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Published online: 13 February 2007; | doi:10.1038/news070212-6

[log in to unmask]: When research goes PEAR-shaped
There should be room for a bit of fringe science - but it's liable to 
suck you in

Philip Ball


It can't do much for your self-esteem when the media get interested 
in your research because it is shutting down. But Robert Jahn and 
Brenda Dunne of the Princeton Engineering Anomalies Research (PEAR) 
laboratory probably aren't too bothered by that.  For the attention 
generated by this week's closure of the PEAR lab - or rather, by the 
suggestion in the New York Times that this removes a source of 
embarrassment to the university - can surely only enhance the profile 
of Jahn and Dunne's vision of exploring "consciousness-related 
anomalies".

What anomalies, exactly? Jahn and Dunne carefully avoid calling the 
phenomena they have studied for more than two decades by their more 
familiar names: telekinesis and telepathy.  What they have studied, 
they say, is "the potential vulnerability of engineering devices and 
information processing systems to the anomalous influence of the 
consciousness of their human operators" - that is, people's ability 
to control machines using only the power of their minds.

Jahn, now an emeritus professor, is a former dean of Princeton's 
school of engineering and an expert on electric propulsion.  He and 
Dunne, a developmental psychologist, closed the lab themselves, as 
Jahn is about to retire.  "We have accomplished what we originally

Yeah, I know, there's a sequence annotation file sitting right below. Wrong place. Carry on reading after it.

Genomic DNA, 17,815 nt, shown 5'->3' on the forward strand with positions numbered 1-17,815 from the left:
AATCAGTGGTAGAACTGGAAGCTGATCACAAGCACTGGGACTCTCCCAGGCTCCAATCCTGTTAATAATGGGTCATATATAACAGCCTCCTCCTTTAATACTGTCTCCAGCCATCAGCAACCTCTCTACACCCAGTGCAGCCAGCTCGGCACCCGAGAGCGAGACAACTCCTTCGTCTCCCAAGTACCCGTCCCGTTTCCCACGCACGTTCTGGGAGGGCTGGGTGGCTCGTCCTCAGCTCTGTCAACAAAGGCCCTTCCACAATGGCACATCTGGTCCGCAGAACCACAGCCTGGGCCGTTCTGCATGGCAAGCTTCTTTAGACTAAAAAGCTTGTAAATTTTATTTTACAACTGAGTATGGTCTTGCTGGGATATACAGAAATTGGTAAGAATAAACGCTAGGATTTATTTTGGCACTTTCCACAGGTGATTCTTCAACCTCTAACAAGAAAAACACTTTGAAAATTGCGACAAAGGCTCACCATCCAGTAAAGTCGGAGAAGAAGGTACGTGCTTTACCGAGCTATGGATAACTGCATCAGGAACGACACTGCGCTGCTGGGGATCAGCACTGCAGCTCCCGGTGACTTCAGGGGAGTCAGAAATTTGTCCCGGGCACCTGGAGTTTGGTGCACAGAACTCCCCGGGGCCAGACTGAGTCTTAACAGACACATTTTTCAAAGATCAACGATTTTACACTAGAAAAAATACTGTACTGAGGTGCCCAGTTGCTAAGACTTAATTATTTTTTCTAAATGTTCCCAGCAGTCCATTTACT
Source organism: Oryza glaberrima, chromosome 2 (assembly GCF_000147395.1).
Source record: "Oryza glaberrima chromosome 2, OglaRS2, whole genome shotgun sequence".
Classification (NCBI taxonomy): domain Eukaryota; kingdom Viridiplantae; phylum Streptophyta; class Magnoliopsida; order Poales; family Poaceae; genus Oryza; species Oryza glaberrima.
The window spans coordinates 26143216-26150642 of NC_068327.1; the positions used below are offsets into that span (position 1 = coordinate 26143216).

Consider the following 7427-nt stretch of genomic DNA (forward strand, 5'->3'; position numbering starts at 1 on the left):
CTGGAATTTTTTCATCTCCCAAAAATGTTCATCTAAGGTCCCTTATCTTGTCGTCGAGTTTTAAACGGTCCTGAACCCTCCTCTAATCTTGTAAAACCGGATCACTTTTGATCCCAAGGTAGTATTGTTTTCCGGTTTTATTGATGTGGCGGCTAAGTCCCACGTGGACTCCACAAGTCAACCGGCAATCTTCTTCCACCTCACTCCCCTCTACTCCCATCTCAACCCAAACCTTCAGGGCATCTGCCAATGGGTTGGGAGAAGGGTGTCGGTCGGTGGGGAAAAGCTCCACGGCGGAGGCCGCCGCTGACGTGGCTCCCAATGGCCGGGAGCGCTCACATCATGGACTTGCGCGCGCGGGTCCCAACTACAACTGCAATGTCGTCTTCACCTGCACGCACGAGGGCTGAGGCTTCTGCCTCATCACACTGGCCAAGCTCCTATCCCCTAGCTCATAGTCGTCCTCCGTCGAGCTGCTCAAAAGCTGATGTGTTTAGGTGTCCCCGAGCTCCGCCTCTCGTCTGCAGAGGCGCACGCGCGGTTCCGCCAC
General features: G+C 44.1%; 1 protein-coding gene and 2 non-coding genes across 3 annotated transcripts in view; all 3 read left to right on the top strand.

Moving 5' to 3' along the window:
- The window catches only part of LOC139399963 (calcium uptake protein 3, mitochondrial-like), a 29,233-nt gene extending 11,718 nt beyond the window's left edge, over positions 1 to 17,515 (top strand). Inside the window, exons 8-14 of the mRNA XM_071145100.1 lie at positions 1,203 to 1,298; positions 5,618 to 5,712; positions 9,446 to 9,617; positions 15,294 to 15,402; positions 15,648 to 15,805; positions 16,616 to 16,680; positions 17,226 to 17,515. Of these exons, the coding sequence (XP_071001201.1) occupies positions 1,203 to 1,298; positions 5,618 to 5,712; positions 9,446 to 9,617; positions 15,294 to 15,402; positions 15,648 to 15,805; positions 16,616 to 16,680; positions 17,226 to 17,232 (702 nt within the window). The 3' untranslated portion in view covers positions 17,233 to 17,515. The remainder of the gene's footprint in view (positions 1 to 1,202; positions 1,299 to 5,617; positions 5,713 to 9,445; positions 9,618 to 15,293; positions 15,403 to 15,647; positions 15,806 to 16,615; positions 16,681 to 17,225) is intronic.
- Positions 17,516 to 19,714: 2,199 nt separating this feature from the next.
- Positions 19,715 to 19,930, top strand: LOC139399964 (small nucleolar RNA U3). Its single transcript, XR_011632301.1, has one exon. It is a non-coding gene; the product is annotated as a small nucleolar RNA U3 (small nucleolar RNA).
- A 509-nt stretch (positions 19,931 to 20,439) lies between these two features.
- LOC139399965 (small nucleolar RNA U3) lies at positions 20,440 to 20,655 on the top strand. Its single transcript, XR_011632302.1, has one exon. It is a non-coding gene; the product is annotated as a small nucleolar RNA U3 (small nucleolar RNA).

set out to do 28 years ago, namely to determine whether these effects 
are real and to identify their major correlates," they said in a 
press release.  They hope that young scholars from the International 
Consciousness Research Laboratories, a network established in 1996 
and now boasting members from 20 countries, will carry on their work.

But the work itself is full of worrying statements. In a paper called 
"The PEAR Proposition"1, published in the Journal of Scientific 
Exploration (published by the Society for Scientific Exploration, of 
which Jahn and Dunne are officers), the Princeton duo talk about "the 
tendency of the desired effects to hide within the underlying random 
data-substructures" and say volunteers would often produce "better 
scores" in initial tests. This echoes the way that researchers in 
other areas of fringe science, such as cold fusion and the 'memory of 
water', betrayed their lack of objectivity with talk of 'good' runs 
and 'bad' ones.

Jahn and Dunne are commendably honest about the "bemusing" and 
"capricious" nature of their measurements, but that only adds to the 
impression that they decided they were engaged in a battle of wits 
with nature, who did her darnedest to hide the truth.

That doesn't mean, of course, that the findings aren't genuine.  But 
perhaps, in science, that's not enough. With effects this slippery, 
can you do science at all?  And what happens if you try?


Know your limits

The affair has ignited debates about the limits of academic freedom 
and responsibility. The New York Times quotes physicist Robert Park 
of the University of Maryland, a noted debunker of pseudo-science, as 
saying "It's been an embarrassment to science, and I think an